An increase in mental health problems and homelessness

The effects of the COVID-19 pandemic may have waned in certain sectors, but Vermont children are still feeling the growing impacts on mental health and homelessness.

Homelessness and mental health trends worried those who compiled data for the 2022 “State of Vermont Children” report by Building Bright Futures, which serves as the state’s early childhood advisory board.

Some of the data was for 2022 and others compared recent readings to those before the pandemic as a way to understand the effects of the public health emergency on families and children in Vermont.

Sharp rise in mental health issues in preschool and primary age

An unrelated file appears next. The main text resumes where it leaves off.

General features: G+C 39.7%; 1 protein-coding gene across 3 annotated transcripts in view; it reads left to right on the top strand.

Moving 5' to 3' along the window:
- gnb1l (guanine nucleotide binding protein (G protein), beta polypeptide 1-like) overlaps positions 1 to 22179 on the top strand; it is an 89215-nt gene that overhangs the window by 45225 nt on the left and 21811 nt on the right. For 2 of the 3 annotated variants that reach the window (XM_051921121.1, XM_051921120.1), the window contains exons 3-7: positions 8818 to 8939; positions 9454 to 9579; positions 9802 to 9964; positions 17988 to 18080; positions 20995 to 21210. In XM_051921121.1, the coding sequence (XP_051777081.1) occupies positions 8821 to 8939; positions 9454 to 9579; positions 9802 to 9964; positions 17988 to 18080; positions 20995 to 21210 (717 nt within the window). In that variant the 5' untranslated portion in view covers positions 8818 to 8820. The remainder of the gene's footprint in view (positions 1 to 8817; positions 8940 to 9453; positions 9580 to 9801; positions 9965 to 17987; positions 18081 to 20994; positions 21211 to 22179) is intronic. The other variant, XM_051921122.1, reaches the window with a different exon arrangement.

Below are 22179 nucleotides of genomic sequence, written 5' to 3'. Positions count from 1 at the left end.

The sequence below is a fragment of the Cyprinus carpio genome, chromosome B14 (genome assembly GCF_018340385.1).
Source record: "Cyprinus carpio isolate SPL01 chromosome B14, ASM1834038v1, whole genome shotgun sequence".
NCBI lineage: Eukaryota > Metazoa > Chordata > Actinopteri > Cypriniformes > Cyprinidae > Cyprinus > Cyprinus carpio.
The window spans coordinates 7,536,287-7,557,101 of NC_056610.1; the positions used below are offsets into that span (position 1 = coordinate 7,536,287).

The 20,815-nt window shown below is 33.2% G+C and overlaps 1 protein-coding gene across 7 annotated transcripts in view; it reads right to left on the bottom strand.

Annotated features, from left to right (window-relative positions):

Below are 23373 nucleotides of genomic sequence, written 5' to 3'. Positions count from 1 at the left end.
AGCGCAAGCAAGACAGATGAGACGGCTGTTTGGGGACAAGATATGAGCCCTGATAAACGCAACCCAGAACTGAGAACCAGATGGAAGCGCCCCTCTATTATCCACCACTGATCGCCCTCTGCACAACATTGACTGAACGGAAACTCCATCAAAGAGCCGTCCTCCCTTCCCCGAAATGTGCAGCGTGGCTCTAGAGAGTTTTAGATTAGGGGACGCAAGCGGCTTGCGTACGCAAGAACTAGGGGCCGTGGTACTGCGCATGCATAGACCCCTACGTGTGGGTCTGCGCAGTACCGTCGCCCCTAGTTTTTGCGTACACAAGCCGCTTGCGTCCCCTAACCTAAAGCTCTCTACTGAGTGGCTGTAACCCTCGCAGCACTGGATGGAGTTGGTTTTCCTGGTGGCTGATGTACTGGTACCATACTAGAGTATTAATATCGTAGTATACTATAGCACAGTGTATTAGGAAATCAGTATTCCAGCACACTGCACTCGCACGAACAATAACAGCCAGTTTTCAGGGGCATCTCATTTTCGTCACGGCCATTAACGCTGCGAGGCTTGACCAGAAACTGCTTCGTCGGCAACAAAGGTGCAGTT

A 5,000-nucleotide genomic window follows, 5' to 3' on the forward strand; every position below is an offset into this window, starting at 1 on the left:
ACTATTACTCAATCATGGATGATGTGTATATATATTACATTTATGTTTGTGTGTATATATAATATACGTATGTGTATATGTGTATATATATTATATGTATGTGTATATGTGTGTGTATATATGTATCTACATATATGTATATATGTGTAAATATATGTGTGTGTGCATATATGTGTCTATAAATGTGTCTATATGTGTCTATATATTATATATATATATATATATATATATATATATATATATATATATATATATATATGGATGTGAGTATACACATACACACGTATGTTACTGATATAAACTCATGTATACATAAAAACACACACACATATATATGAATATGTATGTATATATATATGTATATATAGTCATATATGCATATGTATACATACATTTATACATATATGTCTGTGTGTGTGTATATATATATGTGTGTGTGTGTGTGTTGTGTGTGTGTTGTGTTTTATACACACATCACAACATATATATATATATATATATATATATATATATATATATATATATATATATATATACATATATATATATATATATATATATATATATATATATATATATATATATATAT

Between 2018 and 2021, Vermont saw a 60% increase in children ages 3 to 8 with a mental, emotional, or behavioral health condition. These conditions may have manifested as anxiety, depression, or behavioral and behavioral problems.

Of all youth in this age group, 8.7% required services in 2018, compared to 13.8% as of the end of the 2020-2021 school year. The nation maintained an 8% number between 2016 and 2021, which makes Vermont’s stats even more impressive.

There is ample anecdotal evidence showing that more children need mental health services than before, Dora Levinson, director of research and data at Building Bright Futures, said in a briefing on the report. The severity of their needs is also increasing.

Additional data in the report showed a link between areas where fewer children received routine mental health services and an increase in the number of calls to crisis care. Levinson also said that preventative care can go a long way in helping, however, that federal programs like Medicaid and Mental Health Services Block Grant only pay for services where the diagnosis was established.

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